in many ways bob is right to say killing of whales is unnnecessary for studying them, but one strong point i have is its all a howcs! the japanese are mearly using it as a cover up because whaling is illegal and its the only way for them to get their meat. japenese have been eating whales for awhile now, i guess its apart of their culture. i really think it is gross to have to result in eating what makes up as one of the most amazing creatures on earth. whales bring joy to soo many people….. ever heard of flipper…… its going to be a sad strory when your going to have to let your kids know flipper died in vain to sapport the japanese eating habits

  • Cap’n Ahab

    The ICR has published a lot of research on Antarctic whales but media manipulators like Watson can say anything to his weak minded supporters and they accept it without a second glance. Whaling isn’t illegal at all, if it is then why is Norway still a member of the IWC after years of commercial whaling? I’ll tell you why because they used article XI of the convention to legally resume commercial whaling. The IWC is only interested in conservation in the interest of future commercial whaling.

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    Asada, M., Tetsuka, M., Ishikawa, H., Ohsumi, S. and Fukui, Y. 2001. Improvement on in Vitro Maturation, Fertilization and Development of Minke Whale (Balaenoptera acutorostrata) Oocytes. Theriogenology 56: 521-533.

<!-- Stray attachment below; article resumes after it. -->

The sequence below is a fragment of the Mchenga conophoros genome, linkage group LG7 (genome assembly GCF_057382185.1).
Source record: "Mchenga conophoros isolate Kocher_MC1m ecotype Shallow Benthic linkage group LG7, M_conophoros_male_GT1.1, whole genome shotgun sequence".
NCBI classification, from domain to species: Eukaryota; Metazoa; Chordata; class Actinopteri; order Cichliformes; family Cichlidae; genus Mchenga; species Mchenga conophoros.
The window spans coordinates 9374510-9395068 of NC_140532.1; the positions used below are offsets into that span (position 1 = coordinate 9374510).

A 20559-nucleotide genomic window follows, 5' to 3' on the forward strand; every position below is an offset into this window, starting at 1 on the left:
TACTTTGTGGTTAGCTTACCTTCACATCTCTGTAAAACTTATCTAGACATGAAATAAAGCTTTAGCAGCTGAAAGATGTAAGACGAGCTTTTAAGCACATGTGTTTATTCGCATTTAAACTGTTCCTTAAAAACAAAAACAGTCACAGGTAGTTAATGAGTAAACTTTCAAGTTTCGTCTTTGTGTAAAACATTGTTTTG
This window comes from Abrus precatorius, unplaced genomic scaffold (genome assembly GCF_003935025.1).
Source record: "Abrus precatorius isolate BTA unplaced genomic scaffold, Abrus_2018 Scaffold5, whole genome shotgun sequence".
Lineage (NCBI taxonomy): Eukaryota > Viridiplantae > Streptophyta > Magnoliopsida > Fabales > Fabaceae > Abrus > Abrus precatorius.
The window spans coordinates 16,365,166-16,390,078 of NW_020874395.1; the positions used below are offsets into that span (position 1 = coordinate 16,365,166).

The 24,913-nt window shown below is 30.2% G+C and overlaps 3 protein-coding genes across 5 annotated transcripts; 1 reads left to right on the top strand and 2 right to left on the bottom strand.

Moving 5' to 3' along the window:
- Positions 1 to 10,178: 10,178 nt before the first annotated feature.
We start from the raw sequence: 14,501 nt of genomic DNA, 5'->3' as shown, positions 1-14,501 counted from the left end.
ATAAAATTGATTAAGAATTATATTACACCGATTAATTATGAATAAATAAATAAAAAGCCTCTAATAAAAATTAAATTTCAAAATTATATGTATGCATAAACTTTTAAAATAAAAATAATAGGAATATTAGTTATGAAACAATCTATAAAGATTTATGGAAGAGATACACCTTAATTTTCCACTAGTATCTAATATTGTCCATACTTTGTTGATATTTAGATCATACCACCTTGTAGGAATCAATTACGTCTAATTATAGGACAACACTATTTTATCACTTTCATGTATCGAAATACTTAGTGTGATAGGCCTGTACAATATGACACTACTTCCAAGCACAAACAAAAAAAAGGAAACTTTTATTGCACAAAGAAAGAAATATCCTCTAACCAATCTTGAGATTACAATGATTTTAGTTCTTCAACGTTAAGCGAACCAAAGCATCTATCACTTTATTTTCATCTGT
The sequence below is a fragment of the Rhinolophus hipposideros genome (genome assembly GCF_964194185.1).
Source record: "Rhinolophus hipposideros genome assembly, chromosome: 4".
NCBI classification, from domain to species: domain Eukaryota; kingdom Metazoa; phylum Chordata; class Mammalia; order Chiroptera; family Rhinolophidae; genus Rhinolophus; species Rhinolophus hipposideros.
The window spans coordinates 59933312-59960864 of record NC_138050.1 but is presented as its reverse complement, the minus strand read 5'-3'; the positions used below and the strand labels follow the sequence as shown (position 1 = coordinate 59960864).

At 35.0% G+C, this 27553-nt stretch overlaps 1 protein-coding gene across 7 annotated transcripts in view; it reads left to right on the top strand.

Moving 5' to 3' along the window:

Asada, M., Wei, H., Nagayama, R., Tetsuka, M., Ishikawa, H., Ohsumi, S. and Fukui, Y. 2001. An attempt at intracytoplasmic sperm injection of frozen-thawed minke whale (Balaenoptera bonaerensis) oocytes. Zygote 9 (November): 299-307.

    Suzuki, T., Mogoe, T., Asada, M., Miyamoto, A., Tetsuka, M., Ishikawa, H., Ohsumi, S., Fukui, Y. 2001. Plasma and pituitary concentrations of gonadotropins (FSH and LH) in minke whales(Balaenoptera acutorostrata) during the feeding season. Theriogenology 55(5): 1127-1141.

    2002
    Abe, H. and Goto, M. 2002. The Application of Microsatellite DNA for Determining Population Structure of Minke Whale. pp. 109-113. In: Nishimura, A. ed. Technical Reports of the Hokkaido National Fisheries Research Institute No.5. pp.113. Hokkaido National Fisheries Research Institute, Hokkaido.

    Kunito, T., Watanabe, I., Yasunaga, G., Fujise, Y. and Tanabe, S. 2002. Using trace elements in skin to discriminate the populations of minke whale in southern hemisphere. Marine Environmental Research 53: 175-197.